2013 was marked by experiences at opposite ends of the spectrum for the nation’s crime labs.
Multiple jurisdictions – including Kansas City, Nashville, Mississippi, and Washington DC – have built new crime labs. Many of these have state of the art technology and facilities. Still other jurisdictions, such as Cincinnati and Memphis, are seeking responsible solutions for much needed improvements in their crime lab facilities. This signifies that communities across the country consider these labs and services to be a priority even in these fiscally constrained times.
On the other hand, 2013 also included numerous instances of labs either being under suspicion of having or being found to have a variety of significant problems. Continue reading
It took only a glance into the Exhibit Hall of the Pennsylvania Convention Center last week to get a sense of modern policing. Booths of hundreds of exhibitors at the 2013 conference of the International Association of Chiefs of Police filled the hall, with the air pierced routinely with bursts of simulated gunfire and sirens. Vehicles from the latest in patrol cars to high tech helicopters and mobile command centers drew lots of attention. Even more common than these “big ticket” items were firearms, the latest software applications (including CrimePad®), uniforms, and other gear.
Whether it is a million dollar mobile command center or a hundred dollar backpack, all these products have one thing in common – somebody in the organization needs to know or figure out how to buy it. It might seem that getting the buy-in to make the purchase might be the hard part. In some cases that’s true. Unfortunately, sometimes it easy the easiest part! Continue reading
Searching Google for “Is My Stuff Safe in the Cloud?” produces 3,280,000 results. Likely many more people have wondered about than actually asked the question. Whether you are a parent wondering about your kid’s grades being stored there or a CIO leading enterprise wide efforts to “move to the Cloud,” this is a fundamental question you will face. The answer, like those to many of life’s questions, is “it depends.” Well-designed and managed Cloud services can provide unprecedented levels of security and other benefits. But how do you know if that’s what you have? Continue reading
Data security is essential. If you are in the business, it’s important for your customers to know the data security you offer them. Unfortunately, there’s a really important question that often goes unasked, even by companies that make significant financial investments in these data security activities: Are the data worth protecting? Continue reading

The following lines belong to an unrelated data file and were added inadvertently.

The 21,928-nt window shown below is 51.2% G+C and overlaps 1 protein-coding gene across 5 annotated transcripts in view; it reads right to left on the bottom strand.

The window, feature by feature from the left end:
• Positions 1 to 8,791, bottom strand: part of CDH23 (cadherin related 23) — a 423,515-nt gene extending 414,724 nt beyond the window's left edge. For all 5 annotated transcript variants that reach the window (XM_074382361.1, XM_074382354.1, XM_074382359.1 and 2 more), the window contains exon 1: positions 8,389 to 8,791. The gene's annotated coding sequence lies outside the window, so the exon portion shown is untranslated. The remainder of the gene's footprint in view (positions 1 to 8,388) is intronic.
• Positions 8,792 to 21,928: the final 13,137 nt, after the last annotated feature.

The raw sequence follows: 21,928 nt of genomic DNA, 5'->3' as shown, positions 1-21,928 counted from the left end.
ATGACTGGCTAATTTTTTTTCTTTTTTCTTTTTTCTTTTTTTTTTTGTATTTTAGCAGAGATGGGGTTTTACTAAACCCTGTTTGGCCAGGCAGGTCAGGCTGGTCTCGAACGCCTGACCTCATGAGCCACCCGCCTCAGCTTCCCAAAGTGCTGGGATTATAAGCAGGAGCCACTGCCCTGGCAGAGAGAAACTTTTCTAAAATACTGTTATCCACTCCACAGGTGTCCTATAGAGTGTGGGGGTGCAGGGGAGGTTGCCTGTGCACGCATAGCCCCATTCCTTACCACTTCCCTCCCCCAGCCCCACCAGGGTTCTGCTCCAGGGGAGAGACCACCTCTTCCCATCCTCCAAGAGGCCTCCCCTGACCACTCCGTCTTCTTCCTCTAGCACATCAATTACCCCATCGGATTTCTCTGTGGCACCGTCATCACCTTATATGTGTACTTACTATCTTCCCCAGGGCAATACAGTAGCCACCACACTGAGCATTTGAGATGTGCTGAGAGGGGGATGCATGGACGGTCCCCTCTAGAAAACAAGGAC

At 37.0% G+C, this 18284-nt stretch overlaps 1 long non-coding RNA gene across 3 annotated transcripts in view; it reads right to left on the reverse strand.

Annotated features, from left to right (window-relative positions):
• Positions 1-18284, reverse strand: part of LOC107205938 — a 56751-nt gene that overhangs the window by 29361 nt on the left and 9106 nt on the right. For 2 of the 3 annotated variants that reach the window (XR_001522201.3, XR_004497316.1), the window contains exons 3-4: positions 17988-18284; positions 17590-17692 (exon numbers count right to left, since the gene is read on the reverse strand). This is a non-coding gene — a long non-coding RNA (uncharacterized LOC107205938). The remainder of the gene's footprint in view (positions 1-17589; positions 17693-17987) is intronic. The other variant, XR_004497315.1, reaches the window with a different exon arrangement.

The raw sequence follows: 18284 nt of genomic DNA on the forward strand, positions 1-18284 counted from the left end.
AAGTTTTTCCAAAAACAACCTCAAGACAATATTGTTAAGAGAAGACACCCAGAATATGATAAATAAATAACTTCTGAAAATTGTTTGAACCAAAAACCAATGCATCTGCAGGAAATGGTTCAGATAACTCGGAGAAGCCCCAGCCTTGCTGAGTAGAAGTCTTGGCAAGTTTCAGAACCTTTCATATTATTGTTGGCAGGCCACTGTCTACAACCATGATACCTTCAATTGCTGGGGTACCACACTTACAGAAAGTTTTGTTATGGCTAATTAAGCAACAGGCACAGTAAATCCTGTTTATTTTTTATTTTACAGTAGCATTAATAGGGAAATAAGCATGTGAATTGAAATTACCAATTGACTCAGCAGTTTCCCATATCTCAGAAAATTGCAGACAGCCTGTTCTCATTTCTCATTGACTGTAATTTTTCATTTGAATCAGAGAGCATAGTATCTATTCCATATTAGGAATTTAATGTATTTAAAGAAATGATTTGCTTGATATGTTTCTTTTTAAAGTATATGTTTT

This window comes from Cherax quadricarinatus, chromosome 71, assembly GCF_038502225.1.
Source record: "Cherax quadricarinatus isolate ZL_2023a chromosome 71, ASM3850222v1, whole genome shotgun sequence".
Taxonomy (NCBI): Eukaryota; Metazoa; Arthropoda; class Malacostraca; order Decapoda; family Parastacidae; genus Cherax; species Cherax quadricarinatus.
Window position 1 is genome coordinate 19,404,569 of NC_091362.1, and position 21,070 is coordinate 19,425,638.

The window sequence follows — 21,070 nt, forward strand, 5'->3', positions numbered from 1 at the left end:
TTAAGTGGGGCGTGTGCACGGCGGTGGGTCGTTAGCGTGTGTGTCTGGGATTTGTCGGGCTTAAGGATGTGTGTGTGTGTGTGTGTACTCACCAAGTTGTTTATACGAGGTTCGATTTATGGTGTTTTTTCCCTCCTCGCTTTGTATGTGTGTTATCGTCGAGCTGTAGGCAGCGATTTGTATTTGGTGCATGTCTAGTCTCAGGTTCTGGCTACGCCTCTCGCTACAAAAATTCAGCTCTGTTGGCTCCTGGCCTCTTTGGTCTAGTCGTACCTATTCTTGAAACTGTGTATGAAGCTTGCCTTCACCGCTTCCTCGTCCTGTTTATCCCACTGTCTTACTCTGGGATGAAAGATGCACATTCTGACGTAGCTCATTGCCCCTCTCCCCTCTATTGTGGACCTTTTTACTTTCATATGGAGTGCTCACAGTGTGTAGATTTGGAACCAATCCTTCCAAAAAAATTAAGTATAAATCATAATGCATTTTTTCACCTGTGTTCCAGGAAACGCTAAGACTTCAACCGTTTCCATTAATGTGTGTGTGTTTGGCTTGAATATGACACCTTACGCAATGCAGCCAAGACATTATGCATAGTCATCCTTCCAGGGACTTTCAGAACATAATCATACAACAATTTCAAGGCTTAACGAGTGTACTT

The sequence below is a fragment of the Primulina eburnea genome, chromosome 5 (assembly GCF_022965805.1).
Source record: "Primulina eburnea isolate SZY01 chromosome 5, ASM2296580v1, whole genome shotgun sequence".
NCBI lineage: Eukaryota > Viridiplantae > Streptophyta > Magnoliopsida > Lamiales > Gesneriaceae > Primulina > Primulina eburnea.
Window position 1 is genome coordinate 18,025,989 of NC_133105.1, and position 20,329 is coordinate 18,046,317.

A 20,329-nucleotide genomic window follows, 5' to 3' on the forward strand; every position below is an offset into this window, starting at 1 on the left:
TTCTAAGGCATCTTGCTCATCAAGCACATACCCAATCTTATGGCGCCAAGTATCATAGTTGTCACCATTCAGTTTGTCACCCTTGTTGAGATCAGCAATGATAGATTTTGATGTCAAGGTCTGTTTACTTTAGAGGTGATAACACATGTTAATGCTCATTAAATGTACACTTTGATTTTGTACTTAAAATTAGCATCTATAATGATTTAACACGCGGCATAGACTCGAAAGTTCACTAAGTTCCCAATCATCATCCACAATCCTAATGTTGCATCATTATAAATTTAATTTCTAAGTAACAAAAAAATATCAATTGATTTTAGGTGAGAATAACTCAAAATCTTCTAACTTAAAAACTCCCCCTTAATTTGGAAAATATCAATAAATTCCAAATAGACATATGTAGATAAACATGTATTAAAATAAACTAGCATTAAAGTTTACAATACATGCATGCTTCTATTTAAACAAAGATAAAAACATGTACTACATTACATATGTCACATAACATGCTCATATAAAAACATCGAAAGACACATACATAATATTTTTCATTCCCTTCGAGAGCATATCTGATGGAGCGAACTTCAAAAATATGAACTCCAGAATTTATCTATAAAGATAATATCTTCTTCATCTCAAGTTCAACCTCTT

This month, Jeff Gurvis presented at the 2013 American Society of Crime Lab Directors (ASCLD) in Durham, North Carolina. Jeff, a forensic scientist and nationally recognized expert, talked about crime technologies such as panoramic image acquisition and 3D laser scanning. He also discussed forensic technologies such as rapid DNA and antibody profiling. Jeff’s takeaway message described his vision for the real future for crime scene management and investigation – leveraging emerging technologies to facilitate broad-based collaboration. Continue reading
Law enforcement agencies, like organizations throughout all sectors of the economy, are faced with ongoing budget constraints. Departments all over the country are confronting reduced staffing levels; in many cases being unable to replace officers that retire. Funding for civilian personnel is similarly constrained. Of course the purchase of goods and services has also taken a hit as departments try to find savings elsewhere so that as many officers as possible can stay out on the streets.
Unlike other sectors of the economy, law enforcement cannot sustain a “do less with less” philosophy in the face of these constraints. Citizens cannot tolerate a reduction in public safety. Thus, the question is “what can be done to offset or mitigate the budgetary limitations faced by so many agencies?” Continue reading
Investigations currently are worked in teams of people and may involve several entities. These may include crime scene technicians and investigators from the local police department (major events might also include state and federal law enforcement), death investigators from medical examiner/coroner offices, forensic laboratories, district attorney offices, etc. With so many people involved, there is a lot of data collected. However, the dissemination of this data is inefficient and sometimes nonexistent. Most information is first collected by hand with free hand notes or pre-formatted worksheets and then it is compiled into a report which is distributed days later. Often times, calls are made to inform others of vital data but it isn’t recorded. Needless to say, the knowledge transfer amongst all individuals from all entities is severely lacking.
We all know that the first 48 hours are the most critical to the successful resolution of an investigation. With CrimePad, information sharing in real time allows for the entire team to be up to date with what is known in the investigation, even between agencies. Hence, a collaborative environment is generated where investigations can proceed quicker and more efficiently.